I entirely understand what you are saying, but you are missing my point entirely. Isn't the function of your meter to give you a reasonably accurate reading of the parts per million of total dissolved solids in whatever you are measuring? YES! That's the only reason we have the damn thing. If there are different conversion factors, blah, blah, blah, and the end result is an accurate representation of the ppm, then it's only how we get there thats up for discussion.



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  4. #19
    420 Member slimm's Avatar
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    Re: Hanna TDS meter calibration questions

    I just came across a thread on this subject at another site and the recommendation there when reporting your PPM in a thread to give the conversion factor your meter uses for example 550 PPM @.7 or give the reading in EC which is the same meter to meter.

  5. #20
    420 Member slimm's Avatar
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    Re: Hanna TDS meter calibration questions

    Quote Originally Posted by Hogdady View Post
    I entirely understand what you are saying, but you are missing my point entirely. Isn't the function of your meter to give you a reasonably accurate reading of the parts per million of total dissolved solids in whatever you are measuring? YES! That's the only reason we have the damn thing. If there are different conversion factors, blah, blah, blah, and the end result is an accurate representation of the ppm, then it's only how we get there thats up for discussion.
    Exactly, so if you are running a meter on the Hanna scale and my meter was designed to use the Truncheon scale we have to find a way to normalize our values so we are talking apples to apples. We can do that by always reporting values in EC or by somehow communicating the conversion factor of our respective meters.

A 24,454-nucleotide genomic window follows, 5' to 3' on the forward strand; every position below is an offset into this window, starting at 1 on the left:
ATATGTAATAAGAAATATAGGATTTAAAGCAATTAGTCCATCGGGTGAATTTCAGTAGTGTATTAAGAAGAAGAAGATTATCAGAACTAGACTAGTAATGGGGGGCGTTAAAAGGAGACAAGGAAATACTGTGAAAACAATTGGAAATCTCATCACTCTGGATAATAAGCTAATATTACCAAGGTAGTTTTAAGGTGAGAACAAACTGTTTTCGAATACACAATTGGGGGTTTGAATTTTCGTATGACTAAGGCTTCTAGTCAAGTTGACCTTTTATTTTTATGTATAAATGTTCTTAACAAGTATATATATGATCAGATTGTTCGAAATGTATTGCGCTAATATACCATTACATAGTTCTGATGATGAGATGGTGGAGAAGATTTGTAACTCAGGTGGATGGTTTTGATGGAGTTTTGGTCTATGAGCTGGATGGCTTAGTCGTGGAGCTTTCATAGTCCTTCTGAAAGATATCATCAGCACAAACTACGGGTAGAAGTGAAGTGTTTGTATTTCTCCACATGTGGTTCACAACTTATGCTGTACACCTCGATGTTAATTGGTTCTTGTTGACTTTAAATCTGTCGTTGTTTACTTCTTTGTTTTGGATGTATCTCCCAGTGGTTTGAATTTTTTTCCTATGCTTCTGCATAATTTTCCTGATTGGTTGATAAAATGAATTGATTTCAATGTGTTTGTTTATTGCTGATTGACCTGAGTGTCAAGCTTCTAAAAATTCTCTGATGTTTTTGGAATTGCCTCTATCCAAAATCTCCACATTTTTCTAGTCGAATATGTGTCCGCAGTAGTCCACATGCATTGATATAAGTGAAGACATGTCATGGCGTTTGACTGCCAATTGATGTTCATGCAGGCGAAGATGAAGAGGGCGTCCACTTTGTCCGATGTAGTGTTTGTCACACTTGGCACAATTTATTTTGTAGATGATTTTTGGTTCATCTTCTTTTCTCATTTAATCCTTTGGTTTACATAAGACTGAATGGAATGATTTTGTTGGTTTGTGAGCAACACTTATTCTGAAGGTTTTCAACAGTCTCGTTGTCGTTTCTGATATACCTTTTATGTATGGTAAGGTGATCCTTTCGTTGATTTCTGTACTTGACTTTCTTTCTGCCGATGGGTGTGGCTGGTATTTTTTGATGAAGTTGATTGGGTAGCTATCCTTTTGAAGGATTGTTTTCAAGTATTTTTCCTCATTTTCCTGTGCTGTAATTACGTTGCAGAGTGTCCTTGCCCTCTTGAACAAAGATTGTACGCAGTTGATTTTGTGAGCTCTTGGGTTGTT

6. #21
    Plant and Nug of the Month Winner (July 10') Hogdady's Avatar
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    Re: Hanna TDS meter calibration questions

    Quote Originally Posted by slimm View Post
    Exactly, so if you are running a meter on the Hanna scale and my meter was designed to use the Truncheon scale we have to find a way to normalize our values so we are talking apples to apples. We can do that by always reporting values in EC or by somehow communicating the conversion factor of our respective meters.
    I guess I don't follow. I thought that if my meter told me that my solution had 1000 ppm, then it had 1000 ppm (within accuracy tolerances). If I used my micrometer to measure the thickness of a item and if I told you the thickness in millionths of an inch, than if you measured it with your micrometer, it should be the same. I shouldn't have to tell you that my micrometer is a Starett, only that the measurement is whatever.



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  7. #22
    420 Member slimm's Avatar
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    Re: Hanna TDS meter calibration questions

    I understand, it is confusing. I had this discussion at the hydro shop and everyone, including the customers in the store and the staff had different pictures about how this works. It is a mess, although at least we have conversion factors to help us normalize the values. So I would not need to know your meter manufacturer, just your conversion factor as illustrated in post #19 above.

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    Plant and Nug of the Month Winner (July 10') Hogdady's Avatar
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    Re: Hanna TDS meter calibration questions

    I'm not saying that I'm confused with ec/tds/ppm conversion, I'm saying that I'm confused with your rationale. If I am using the conversion factor appropriate for my meter, then when I see a ppm value on the meter, that is the approximate ppm of the solution! If I tell you what my ppm is, you don't need to know a conversion factor or anything else. The meter does all of the work!



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  9. #24